In Goat Music, novelist and philosopher Will Buckingham plunges the reader into the world of mythological Greece to reimagine the ancient tale of the satyr Marsyas and his punishment at the hands of the god Apollo. Marsyas—half-goat and half-human—longs to become a musician, but has a singing voice so terrible that it sows chaos and disaster. When he happens on a set of pipes abandoned by the goddess Athene and finds that he can play them with unparalleled sweetness, it seems as if his luck is changing. But after the satyr challenges the god Apollo to a contest in the art of music, he sets in motion a train of events that leads eventually to his brutal torture, skinned alive on the hillsides of ancient Phrygia. Saved from death by the goddess Kybele, Marsyas is reclothed in a costume of stitched rabbit-pelts. Mottled, patched, and not feeling quite himself, the satyr sets off in the company of the god Dionysos to reclaim his skin. Goat Music is a story about gods and goats, headless musicians and singing frogs. It is a tale about the brutality of power, and the subversive potential of art.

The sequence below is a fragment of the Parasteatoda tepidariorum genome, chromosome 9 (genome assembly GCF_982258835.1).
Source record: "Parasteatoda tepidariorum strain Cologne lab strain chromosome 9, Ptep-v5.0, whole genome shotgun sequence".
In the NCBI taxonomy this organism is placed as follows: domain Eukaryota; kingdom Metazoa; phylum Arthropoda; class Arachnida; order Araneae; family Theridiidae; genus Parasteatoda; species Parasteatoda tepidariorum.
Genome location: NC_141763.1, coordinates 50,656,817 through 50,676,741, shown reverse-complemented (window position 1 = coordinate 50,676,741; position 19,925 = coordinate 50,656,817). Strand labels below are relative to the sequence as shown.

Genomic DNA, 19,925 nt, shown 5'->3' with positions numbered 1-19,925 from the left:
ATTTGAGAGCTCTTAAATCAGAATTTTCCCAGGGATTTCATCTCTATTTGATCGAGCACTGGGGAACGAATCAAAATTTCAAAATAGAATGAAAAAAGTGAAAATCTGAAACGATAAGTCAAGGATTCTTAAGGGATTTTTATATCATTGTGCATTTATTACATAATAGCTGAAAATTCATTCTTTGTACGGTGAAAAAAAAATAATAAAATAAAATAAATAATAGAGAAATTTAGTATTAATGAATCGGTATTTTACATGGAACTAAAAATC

Will Buckingham is the acclaimed author of The Descent of the Lyre (ROMAN Books, 2012) which was shortlisted for the East Midlands Book Award 2013. His other books include Levinas, Storytelling and Anti-Storytelling (Bloomsbury, 2013), Finding Our Sea-Legs (Kingston University Press, 2009), Introducing Happiness (Icon Books, 2012), The Snorgh and the Sailor (Scholastic/Alison Green, 2012) and the novel-writing guide, Complete Write a Novel Course: Teach Yourself (John Murray, 2014). He is Reader in Writing and Creativity at De Montfort University, Leicester, UK.